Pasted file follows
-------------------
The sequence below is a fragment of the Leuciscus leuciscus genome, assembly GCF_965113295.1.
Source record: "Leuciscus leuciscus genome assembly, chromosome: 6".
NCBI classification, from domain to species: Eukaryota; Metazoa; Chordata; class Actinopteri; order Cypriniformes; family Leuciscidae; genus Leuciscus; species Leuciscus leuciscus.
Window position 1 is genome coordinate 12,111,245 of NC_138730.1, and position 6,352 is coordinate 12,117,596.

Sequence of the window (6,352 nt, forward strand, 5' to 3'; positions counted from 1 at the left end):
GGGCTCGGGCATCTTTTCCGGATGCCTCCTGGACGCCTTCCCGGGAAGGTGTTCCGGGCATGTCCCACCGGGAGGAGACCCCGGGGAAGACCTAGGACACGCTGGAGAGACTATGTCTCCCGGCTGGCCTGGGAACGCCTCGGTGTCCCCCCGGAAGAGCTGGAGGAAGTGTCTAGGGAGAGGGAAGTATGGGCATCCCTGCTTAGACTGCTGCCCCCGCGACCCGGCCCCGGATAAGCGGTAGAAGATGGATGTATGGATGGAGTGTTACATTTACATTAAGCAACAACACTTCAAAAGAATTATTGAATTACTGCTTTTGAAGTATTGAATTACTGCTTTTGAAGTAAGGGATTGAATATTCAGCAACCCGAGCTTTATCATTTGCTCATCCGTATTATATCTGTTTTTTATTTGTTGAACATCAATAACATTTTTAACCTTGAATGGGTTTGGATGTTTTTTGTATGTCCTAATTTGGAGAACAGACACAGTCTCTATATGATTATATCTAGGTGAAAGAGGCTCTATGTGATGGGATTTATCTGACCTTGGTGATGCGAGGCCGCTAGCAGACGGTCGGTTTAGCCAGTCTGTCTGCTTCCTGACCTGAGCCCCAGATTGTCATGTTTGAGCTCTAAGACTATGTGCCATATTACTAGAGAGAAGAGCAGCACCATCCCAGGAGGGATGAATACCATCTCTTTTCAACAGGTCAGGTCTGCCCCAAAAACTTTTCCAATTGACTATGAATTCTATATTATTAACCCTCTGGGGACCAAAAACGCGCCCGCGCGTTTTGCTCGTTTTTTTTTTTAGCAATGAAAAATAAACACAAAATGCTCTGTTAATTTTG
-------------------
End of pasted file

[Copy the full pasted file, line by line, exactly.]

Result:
The sequence below is a fragment of the Leuciscus leuciscus genome, assembly GCF_965113295.1.
Source record: "Leuciscus leuciscus genome assembly, chromosome: 6".
NCBI classification, from domain to species: Eukaryota; Metazoa; Chordata; class Actinopteri; order Cypriniformes; family Leuciscidae; genus Leuciscus; species Leuciscus leuciscus.
Window position 1 is genome coordinate 12,111,245 of NC_138730.1, and position 6,352 is coordinate 12,117,596.

Sequence of the window (6,352 nt, forward strand, 5' to 3'; positions counted from 1 at the left end):
GGGCTCGGGCATCTTTTCCGGATGCCTCCTGGACGCCTTCCCGGGAAGGTGTTCCGGGCATGTCCCACCGGGAGGAGACCCCGGGGAAGACCTAGGACACGCTGGAGAGACTATGTCTCCCGGCTGGCCTGGGAACGCCTCGGTGTCCCCCCGGAAGAGCTGGAGGAAGTGTCTAGGGAGAGGGAAGTATGGGCATCCCTGCTTAGACTGCTGCCCCCGCGACCCGGCCCCGGATAAGCGGTAGAAGATGGATGTATGGATGGAGTGTTACATTTACATTAAGCAACAACACTTCAAAAGAATTATTGAATTACTGCTTTTGAAGTATTGAATTACTGCTTTTGAAGTAAGGGATTGAATATTCAGCAACCCGAGCTTTATCATTTGCTCATCCGTATTATATCTGTTTTTTATTTGTTGAACATCAATAACATTTTTAACCTTGAATGGGTTTGGATGTTTTTTGTATGTCCTAATTTGGAGAACAGACACAGTCTCTATATGATTATATCTAGGTGAAAGAGGCTCTATGTGATGGGATTTATCTGACCTTGGTGATGCGAGGCCGCTAGCAGACGGTCGGTTTAGCCAGTCTGTCTGCTTCCTGACCTGAGCCCCAGATTGTCATGTTTGAGCTCTAAGACTATGTGCCATATTACTAGAGAGAAGAGCAGCACCATCCCAGGAGGGATGAATACCATCTCTTTTCAACAGGTCAGGTCTGCCCCAAAAACTTTTCCAATTGACTATGAATTCTATATTATTAACCCTCTGGGGACCAAAAACGCGCCCGCGCGTTTTGCTCGTTTTTTTTTTTAGCAATGAAAAATAAACACAAAATGCTCTGTTAATTTTG